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Published on 7 January 2008

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Fainting warning over Gardasil jab

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There has been an increase in the number of girls who have fainted after receiving the Gardasil vaccine in the US, according to health experts in the country.

The injection, which is manufactured by pharmaceutical giant Merck, has been developed to target the human papilloma virus (HPV), which causes cervical and vaginal cancer in women.

The treatment is the first vaccine approved specifically to target HPV in the US, and was approved by the Food and Drug Administration (FDA) for girls aged from nine to 26.

However, during its first year of use, a number of patients have said that the jab is painful, and reports of girls fainting after having the vaccinations have increased.

But it has not been established whether the pain of the cervical cancer vaccine is the reason for the reaction.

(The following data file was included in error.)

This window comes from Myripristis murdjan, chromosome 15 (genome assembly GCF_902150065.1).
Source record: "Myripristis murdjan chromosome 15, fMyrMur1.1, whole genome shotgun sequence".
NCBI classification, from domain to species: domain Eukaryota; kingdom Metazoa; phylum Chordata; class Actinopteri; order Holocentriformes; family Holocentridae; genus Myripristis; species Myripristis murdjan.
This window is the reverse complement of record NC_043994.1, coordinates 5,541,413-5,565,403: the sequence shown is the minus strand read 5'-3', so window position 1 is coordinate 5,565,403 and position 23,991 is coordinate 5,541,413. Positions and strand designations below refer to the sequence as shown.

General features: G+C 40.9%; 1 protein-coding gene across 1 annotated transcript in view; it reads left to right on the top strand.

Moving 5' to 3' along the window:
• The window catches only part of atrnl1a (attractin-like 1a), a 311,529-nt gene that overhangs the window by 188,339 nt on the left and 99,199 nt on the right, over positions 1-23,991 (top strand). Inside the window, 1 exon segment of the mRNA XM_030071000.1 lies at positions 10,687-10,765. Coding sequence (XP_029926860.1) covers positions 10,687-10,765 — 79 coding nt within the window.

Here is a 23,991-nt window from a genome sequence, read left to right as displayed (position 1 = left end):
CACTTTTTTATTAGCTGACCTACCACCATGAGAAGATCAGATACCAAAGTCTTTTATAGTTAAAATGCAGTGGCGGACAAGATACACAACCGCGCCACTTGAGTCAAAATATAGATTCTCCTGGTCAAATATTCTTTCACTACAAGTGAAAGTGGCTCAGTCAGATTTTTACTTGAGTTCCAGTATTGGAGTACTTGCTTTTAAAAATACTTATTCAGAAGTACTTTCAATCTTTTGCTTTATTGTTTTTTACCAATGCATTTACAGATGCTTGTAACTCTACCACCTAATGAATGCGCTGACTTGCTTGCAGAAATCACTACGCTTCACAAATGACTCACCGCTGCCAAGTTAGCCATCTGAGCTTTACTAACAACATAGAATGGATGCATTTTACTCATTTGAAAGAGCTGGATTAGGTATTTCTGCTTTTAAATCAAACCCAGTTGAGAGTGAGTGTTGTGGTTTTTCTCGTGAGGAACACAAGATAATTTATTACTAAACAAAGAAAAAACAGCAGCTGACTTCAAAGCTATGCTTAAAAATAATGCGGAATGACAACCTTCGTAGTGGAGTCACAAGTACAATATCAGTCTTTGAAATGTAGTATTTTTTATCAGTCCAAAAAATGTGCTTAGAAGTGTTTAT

Many of those who have had been given Gardasil say they have experienced a degree of pain which is usually short-lived. But some teenagers have said that it is uncomfortable to drive or sleep on the injected arm for up to a day after getting the shot.

Officials at Merck acknowledge the jab does sting, but said that this is partly due to the virus-like particles which are contained in the shot.

A second HPV vaccine, GlaxoSmithKline’s Cervarix, is currently under FDA review and could become available in the US later this year.

Copyright © PA Business 2008

Merck

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